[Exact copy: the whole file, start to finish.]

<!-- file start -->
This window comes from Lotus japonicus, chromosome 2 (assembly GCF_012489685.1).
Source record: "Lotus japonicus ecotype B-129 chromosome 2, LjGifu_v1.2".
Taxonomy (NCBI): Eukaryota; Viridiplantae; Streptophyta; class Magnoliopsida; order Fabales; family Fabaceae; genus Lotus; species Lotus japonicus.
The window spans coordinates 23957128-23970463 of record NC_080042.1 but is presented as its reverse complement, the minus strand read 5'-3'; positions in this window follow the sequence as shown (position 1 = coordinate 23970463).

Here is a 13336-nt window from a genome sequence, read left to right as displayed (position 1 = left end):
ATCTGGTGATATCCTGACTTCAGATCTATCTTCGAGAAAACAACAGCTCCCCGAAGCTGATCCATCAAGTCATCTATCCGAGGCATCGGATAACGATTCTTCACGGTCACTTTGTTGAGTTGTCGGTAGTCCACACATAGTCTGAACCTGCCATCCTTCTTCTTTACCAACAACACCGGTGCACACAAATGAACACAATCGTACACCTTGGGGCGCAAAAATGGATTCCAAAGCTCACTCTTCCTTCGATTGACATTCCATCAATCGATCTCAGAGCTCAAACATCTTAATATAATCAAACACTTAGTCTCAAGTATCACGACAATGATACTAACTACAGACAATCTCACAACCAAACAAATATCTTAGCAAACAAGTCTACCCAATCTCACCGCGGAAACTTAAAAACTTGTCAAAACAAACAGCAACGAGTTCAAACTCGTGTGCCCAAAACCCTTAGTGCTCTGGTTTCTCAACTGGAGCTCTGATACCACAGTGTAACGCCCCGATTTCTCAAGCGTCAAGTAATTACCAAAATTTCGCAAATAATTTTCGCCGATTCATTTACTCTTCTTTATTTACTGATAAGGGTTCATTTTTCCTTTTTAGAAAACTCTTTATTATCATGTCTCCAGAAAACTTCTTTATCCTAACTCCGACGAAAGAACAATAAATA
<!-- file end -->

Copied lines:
This window comes from Lotus japonicus, chromosome 2 (assembly GCF_012489685.1).
Source record: "Lotus japonicus ecotype B-129 chromosome 2, LjGifu_v1.2".
Taxonomy (NCBI): Eukaryota; Viridiplantae; Streptophyta; class Magnoliopsida; order Fabales; family Fabaceae; genus Lotus; species Lotus japonicus.
The window spans coordinates 23957128-23970463 of record NC_080042.1 but is presented as its reverse complement, the minus strand read 5'-3'; positions in this window follow the sequence as shown (position 1 = coordinate 23970463).

Here is a 13336-nt window from a genome sequence, read left to right as displayed (position 1 = left end):
ATCTGGTGATATCCTGACTTCAGATCTATCTTCGAGAAAACAACAGCTCCCCGAAGCTGATCCATCAAGTCATCTATCCGAGGCATCGGATAACGATTCTTCACGGTCACTTTGTTGAGTTGTCGGTAGTCCACACATAGTCTGAACCTGCCATCCTTCTTCTTTACCAACAACACCGGTGCACACAAATGAACACAATCGTACACCTTGGGGCGCAAAAATGGATTCCAAAGCTCACTCTTCCTTCGATTGACATTCCATCAATCGATCTCAGAGCTCAAACATCTTAATATAATCAAACACTTAGTCTCAAGTATCACGACAATGATACTAACTACAGACAATCTCACAACCAAACAAATATCTTAGCAAACAAGTCTACCCAATCTCACCGCGGAAACTTAAAAACTTGTCAAAACAAACAGCAACGAGTTCAAACTCGTGTGCCCAAAACCCTTAGTGCTCTGGTTTCTCAACTGGAGCTCTGATACCACAGTGTAACGCCCCGATTTCTCAAGCGTCAAGTAATTACCAAAATTTCGCAAATAATTTTCGCCGATTCATTTACTCTTCTTTATTTACTGATAAGGGTTCATTTTTCCTTTTTAGAAAACTCTTTATTATCATGTCTCCAGAAAACTTCTTTATCCTAACTCCGACGAAAGAACAATAAATA